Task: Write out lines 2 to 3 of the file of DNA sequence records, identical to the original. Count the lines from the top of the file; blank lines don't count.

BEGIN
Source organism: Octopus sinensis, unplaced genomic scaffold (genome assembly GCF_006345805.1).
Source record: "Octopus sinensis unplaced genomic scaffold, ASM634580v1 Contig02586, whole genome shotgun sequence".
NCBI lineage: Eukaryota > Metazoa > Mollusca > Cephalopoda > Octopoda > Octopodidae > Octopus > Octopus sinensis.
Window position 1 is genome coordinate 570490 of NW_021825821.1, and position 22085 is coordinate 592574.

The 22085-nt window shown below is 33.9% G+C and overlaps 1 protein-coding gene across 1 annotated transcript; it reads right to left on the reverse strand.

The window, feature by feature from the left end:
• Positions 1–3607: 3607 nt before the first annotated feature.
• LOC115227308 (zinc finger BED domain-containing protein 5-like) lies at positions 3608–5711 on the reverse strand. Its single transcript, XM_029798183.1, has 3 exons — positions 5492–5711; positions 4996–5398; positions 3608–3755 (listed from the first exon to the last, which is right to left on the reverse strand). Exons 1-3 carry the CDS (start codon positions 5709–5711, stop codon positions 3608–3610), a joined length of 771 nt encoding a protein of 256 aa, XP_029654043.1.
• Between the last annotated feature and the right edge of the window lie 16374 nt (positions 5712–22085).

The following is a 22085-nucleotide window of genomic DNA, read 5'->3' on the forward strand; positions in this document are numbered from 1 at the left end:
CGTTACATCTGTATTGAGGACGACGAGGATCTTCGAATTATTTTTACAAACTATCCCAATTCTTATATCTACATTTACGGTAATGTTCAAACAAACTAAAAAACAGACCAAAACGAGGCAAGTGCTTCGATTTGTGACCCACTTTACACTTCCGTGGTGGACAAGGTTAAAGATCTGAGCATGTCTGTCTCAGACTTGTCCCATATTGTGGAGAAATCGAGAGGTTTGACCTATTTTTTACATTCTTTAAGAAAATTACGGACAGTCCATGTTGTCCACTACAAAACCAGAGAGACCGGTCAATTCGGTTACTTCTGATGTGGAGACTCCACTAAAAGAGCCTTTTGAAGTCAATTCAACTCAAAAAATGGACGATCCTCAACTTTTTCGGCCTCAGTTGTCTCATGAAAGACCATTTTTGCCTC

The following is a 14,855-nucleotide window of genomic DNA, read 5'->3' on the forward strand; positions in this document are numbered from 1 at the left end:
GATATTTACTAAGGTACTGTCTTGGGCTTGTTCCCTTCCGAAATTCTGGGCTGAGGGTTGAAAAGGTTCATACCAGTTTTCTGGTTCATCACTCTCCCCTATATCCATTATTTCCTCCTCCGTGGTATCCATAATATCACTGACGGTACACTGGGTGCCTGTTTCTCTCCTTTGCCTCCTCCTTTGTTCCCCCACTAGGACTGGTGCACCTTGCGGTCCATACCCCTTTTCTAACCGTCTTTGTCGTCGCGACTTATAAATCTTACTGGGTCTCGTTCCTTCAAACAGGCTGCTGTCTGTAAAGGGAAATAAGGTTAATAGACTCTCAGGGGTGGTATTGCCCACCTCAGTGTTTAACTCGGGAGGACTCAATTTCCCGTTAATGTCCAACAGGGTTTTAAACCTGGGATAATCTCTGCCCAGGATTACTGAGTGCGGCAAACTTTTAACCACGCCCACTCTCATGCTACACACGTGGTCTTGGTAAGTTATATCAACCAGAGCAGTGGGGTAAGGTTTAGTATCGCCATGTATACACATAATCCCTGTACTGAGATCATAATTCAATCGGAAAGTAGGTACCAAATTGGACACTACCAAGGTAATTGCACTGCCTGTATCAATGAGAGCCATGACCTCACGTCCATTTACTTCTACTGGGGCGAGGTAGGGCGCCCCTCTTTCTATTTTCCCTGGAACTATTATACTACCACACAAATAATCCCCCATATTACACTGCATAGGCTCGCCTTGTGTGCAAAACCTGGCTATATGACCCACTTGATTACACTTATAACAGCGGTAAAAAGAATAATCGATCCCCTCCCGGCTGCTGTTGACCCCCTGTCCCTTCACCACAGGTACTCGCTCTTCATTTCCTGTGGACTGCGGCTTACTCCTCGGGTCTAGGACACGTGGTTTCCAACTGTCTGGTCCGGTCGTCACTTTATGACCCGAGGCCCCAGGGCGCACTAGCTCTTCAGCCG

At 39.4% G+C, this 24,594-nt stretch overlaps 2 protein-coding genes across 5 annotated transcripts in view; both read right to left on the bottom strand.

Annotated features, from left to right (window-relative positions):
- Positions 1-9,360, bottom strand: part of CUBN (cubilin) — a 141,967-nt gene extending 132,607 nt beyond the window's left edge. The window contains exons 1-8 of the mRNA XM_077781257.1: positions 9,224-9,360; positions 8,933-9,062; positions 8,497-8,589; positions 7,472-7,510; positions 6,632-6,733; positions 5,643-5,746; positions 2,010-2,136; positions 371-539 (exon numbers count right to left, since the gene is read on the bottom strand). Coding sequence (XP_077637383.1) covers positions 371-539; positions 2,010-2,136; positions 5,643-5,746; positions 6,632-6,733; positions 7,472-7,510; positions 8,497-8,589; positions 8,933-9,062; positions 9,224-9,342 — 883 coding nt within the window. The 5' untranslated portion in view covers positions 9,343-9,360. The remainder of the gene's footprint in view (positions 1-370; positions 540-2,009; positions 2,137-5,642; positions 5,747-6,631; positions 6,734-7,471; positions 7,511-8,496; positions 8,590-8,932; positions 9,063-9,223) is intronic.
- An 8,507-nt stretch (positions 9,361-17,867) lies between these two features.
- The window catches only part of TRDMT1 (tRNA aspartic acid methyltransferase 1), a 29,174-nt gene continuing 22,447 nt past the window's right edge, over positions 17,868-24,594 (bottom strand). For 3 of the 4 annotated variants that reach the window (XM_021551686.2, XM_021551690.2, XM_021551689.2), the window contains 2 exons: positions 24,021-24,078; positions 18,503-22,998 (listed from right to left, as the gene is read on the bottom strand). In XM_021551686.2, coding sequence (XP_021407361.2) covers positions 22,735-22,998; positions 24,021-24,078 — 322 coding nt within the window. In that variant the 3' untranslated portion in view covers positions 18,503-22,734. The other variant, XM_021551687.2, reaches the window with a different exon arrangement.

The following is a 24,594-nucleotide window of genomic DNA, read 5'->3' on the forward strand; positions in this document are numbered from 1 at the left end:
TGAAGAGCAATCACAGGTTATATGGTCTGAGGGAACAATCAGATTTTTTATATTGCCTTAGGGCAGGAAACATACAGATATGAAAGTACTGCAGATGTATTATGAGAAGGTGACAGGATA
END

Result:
Source record: "Octopus sinensis unplaced genomic scaffold, ASM634580v1 Contig02586, whole genome shotgun sequence".
NCBI lineage: Eukaryota > Metazoa > Mollusca > Cephalopoda > Octopoda > Octopodidae > Octopus > Octopus sinensis.